Glow Fuel Ingredients
RC model aircraft fuel is a special blend of three main ingredients and minor additives. There are several blends of nitro fuel available. Each one is suited to different types of engine and performance requirements. The 3 primary ingredients used in RC nitro fuel include:
- Methanol (also methyl alcohol, carbinol, wood alcohol, and others)
- Oil (synthetic or castor)
These are the ingredients that provide the plane with the power it needs to fly. Now let’s break each one down to see why it’s such a necessary component.
The Job of Airplane Fuel Ingredients
Methanol is the primary, sole explosive ingredient with two functions. 1) Methanol ignites with a platinum glow plug. This reaction keeps the plug red hot and ‘glowing.’ 2) Methanol releases tremendous energy—more per pound than that produced by gasoline.
Oil is also a vital ingredient and can be either castor or synthetic. Oil lubricates the moving metal parts and thus protects them from wear. Castor used to be the most popular choice for model aero engines. It’s a natural with better lubricating qualities than synthetic oils. Despite that, it’s not perfect.
Castor oil leaves a sticky residue that goes hard if left unattended. So, routine maintenance is necessary to prevent engine damage. That’s why more pilots now prefer low-maintenance synthetic oils. Most off-the-shelf glow fuel blends use synthetic oil with a small percentage of castor oil.
Nitromethane is where the word ‘nitro’ comes from. It’s a ‘hot’ fuel that works as an oxidizer. An oxidizer is a chemical that fuel requires to burn. RC planes only need a small amount of nitromethane as its too hot and powerful to use in any large quantity. It’s also highly explosive and needs handling with great care. Drag racing is a perfect example of the volatile properties of nitro fuel.
Additives: Some RC plane fuels contain small percentages of additives. These are typically rust inhibitors and an antifriction component of some kind.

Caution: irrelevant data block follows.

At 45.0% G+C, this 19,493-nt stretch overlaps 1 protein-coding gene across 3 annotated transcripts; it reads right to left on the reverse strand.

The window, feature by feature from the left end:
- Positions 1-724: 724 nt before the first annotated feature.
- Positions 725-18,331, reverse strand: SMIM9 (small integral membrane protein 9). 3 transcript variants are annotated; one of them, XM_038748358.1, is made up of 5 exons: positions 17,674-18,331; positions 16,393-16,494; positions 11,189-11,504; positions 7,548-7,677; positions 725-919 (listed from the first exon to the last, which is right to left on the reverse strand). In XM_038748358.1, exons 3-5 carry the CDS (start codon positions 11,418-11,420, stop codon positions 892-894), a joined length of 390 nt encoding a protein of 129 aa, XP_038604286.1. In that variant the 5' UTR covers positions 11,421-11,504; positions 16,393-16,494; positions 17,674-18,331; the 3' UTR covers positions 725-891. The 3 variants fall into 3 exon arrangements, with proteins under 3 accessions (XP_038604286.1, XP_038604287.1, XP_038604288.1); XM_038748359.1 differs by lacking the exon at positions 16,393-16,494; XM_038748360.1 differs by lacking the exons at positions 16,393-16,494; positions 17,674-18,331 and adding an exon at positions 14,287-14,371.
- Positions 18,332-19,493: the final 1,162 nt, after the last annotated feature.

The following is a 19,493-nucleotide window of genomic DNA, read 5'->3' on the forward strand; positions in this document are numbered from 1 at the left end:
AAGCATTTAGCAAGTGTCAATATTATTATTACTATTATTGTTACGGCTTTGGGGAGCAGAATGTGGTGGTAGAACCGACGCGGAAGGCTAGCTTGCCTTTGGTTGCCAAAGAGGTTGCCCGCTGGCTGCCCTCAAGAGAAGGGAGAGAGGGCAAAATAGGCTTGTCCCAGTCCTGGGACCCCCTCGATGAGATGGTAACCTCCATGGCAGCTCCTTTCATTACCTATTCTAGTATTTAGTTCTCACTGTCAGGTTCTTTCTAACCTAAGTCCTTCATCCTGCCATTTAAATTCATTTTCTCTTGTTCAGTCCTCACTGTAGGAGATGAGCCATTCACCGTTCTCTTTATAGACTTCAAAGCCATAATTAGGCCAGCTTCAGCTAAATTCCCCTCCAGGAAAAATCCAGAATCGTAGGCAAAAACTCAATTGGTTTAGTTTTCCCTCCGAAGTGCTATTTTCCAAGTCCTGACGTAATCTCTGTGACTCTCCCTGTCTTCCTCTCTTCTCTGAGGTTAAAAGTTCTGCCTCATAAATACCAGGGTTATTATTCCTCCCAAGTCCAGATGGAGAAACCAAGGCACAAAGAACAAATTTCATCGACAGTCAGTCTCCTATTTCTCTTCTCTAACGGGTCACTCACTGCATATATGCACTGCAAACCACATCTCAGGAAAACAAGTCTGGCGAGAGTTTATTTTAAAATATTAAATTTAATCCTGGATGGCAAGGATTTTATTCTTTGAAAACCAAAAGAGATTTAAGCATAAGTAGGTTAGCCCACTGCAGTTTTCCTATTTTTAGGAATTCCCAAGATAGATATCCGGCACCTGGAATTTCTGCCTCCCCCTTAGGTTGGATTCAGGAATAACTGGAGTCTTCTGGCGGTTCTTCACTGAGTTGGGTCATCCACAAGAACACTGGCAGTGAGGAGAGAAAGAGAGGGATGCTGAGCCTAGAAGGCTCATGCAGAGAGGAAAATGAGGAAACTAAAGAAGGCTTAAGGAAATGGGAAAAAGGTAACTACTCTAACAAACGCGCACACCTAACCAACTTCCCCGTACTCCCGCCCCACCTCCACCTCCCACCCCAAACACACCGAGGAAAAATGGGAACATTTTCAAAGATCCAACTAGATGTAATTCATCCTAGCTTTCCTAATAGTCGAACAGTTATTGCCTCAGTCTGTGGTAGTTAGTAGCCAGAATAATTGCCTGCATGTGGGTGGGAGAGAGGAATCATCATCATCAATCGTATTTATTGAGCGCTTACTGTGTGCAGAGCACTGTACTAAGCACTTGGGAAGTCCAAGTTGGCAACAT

Choosing the Right Nitro Fuel Blend
Choosing the right fuel for your RC gas-powered aircraft is not difficult but needs to be right. A lot of problems are the result of wrong fuel mixtures used in ignorance. Only skilled enthusiasts should experiment with fuel blends. Everyone else should follow the engine maker’s recommendations until they have more experience. Then—and only then—is it safe to dabble with different blends.
An RC plane fuel blend relates to the amount of each ingredient. We refer to the exact concentration of each element in percentage terms. Fuel blends affect the performance of an aircraft in different ways. That’s why there’s no single blend to suit all models. Engine type, i.e., 2-stroke or 4-stroke, also determine fuel choices. The table below gives a rough guide of ingredients and percentages:
|Nitro Fuel Ingredient||Uses||Percentage|
|Nitromethane (Nitro)||General sports type flying||10–20% (15% typical)|
|Oil (natural or synthetic)||General sports type flying||15–20%|
The table is only a rough guide and leaves plenty of room for experiment.
Any flammable substance needs careful handling. Refer to the manufacturer’s instructions on how best to care for and store the product. The shelf life of nitro fuel is quite long, but it can go off. Improper storage is the main culprit here with moisture contamination being the biggest threat. The problem with methanol is that it readily absorbs water molecules from the atmosphere.
If water gets into your fuel—even in tiny amounts—it’s finished. A quick check inside the storage container and its lid should tell you if water has gotten in. Discard the fuel if there’s any sign of condensation no matter how slight. Moisture can get in if you use the wrong type of container. More common reasons are a broken lid or one that’s not screwed down tight.
Here’s a recap on the ways to protect and store nitro fuel:
- Always refer to—and follow—the manufacturer’s guidance
- Always store at room temperature in a dark space
- Always use a purpose nitro fuel container
- Always check and double check the lid is secure
Buying Nitro Fuels for RC Planes
Buying RC airplane fuels is easy and the safest way for newbies to proceed. There are lots of places to get hold of prepared blends in various size containers. Below are three examples:
PowerMaster Nitrofuel, 20%, 1 Quart | Compatible with all RC vehicles that use 20% nitro fuel
Torco RC Fuel, 20% Nitro 1 Gallon | Compatible with RC car, boats, truck, planes, and helicopters
Torco RC Fuel 15% Nitro airplane 1 Gallon | Compatible with all RC aircraft that use 20% nitro fuel
It’s tempting to be ambitious and want to experiment with blends from the outset. After all, tweaking and fine-tuning is half the attraction of flying gas-powered RC aircraft. Even so, slow is always the best approach. Getting experience from the bottom up is a guaranteed way to make you a better pilot. Start with the fuels and engine settings recommended by the plane’s manufacturer.
It never takes keen enthusiasts long to get familiar with it all. You have plenty of scope to experiment with nitro blends. First, you need to know how different fuel combinations may affect the performance of your RC plane. You’re only ready to test when you know what you’re trying to achieve—specifically.